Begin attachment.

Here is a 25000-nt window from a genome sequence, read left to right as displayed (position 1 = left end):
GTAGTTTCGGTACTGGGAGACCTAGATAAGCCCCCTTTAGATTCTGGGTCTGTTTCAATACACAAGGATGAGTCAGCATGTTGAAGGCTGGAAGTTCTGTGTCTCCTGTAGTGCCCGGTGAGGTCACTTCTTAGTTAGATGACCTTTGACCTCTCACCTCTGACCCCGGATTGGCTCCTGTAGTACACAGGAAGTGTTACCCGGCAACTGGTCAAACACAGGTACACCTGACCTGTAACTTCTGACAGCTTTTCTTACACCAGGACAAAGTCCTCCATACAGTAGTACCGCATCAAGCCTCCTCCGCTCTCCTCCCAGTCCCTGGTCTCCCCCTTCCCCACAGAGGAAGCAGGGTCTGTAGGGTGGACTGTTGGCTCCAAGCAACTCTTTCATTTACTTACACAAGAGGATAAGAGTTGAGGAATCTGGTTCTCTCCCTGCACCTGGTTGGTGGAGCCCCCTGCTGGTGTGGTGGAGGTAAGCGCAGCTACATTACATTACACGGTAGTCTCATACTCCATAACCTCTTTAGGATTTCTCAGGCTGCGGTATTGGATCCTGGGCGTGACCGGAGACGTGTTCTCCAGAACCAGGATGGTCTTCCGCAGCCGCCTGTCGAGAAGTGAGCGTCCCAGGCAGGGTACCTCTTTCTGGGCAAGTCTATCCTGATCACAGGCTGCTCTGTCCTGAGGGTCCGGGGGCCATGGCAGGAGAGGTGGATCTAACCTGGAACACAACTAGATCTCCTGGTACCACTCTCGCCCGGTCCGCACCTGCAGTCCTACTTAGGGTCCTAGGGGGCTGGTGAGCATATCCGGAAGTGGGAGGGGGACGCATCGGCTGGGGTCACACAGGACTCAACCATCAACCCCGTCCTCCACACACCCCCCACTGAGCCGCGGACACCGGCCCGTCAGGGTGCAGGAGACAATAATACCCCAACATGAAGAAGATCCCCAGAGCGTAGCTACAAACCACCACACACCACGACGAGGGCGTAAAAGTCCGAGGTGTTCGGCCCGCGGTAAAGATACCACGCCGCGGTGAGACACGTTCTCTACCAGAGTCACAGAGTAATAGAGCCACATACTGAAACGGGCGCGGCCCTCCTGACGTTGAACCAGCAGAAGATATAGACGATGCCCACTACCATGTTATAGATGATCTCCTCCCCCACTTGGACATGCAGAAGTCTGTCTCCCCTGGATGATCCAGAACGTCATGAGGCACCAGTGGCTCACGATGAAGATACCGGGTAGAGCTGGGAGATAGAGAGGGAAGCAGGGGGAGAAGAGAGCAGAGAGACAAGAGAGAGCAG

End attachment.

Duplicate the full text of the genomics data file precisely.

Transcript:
Here is a 25000-nt window from a genome sequence, read left to right as displayed (position 1 = left end):
GTAGTTTCGGTACTGGGAGACCTAGATAAGCCCCCTTTAGATTCTGGGTCTGTTTCAATACACAAGGATGAGTCAGCATGTTGAAGGCTGGAAGTTCTGTGTCTCCTGTAGTGCCCGGTGAGGTCACTTCTTAGTTAGATGACCTTTGACCTCTCACCTCTGACCCCGGATTGGCTCCTGTAGTACACAGGAAGTGTTACCCGGCAACTGGTCAAACACAGGTACACCTGACCTGTAACTTCTGACAGCTTTTCTTACACCAGGACAAAGTCCTCCATACAGTAGTACCGCATCAAGCCTCCTCCGCTCTCCTCCCAGTCCCTGGTCTCCCCCTTCCCCACAGAGGAAGCAGGGTCTGTAGGGTGGACTGTTGGCTCCAAGCAACTCTTTCATTTACTTACACAAGAGGATAAGAGTTGAGGAATCTGGTTCTCTCCCTGCACCTGGTTGGTGGAGCCCCCTGCTGGTGTGGTGGAGGTAAGCGCAGCTACATTACATTACACGGTAGTCTCATACTCCATAACCTCTTTAGGATTTCTCAGGCTGCGGTATTGGATCCTGGGCGTGACCGGAGACGTGTTCTCCAGAACCAGGATGGTCTTCCGCAGCCGCCTGTCGAGAAGTGAGCGTCCCAGGCAGGGTACCTCTTTCTGGGCAAGTCTATCCTGATCACAGGCTGCTCTGTCCTGAGGGTCCGGGGGCCATGGCAGGAGAGGTGGATCTAACCTGGAACACAACTAGATCTCCTGGTACCACTCTCGCCCGGTCCGCACCTGCAGTCCTACTTAGGGTCCTAGGGGGCTGGTGAGCATATCCGGAAGTGGGAGGGGGACGCATCGGCTGGGGTCACACAGGACTCAACCATCAACCCCGTCCTCCACACACCCCCCACTGAGCCGCGGACACCGGCCCGTCAGGGTGCAGGAGACAATAATACCCCAACATGAAGAAGATCCCCAGAGCGTAGCTACAAACCACCACACACCACGACGAGGGCGTAAAAGTCCGAGGTGTTCGGCCCGCGGTAAAGATACCACGCCGCGGTGAGACACGTTCTCTACCAGAGTCACAGAGTAATAGAGCCACATACTGAAACGGGCGCGGCCCTCCTGACGTTGAACCAGCAGAAGATATAGACGATGCCCACTACCATGTTATAGATGATCTCCTCCCCCACTTGGACATGCAGAAGTCTGTCTCCCCTGGATGATCCAGAACGTCATGAGGCACCAGTGGCTCACGATGAAGATACCGGGTAGAGCTGGGAGATAGAGAGGGAAGCAGGGGGAGAAGAGAGCAGAGAGACAAGAGAGAGCAG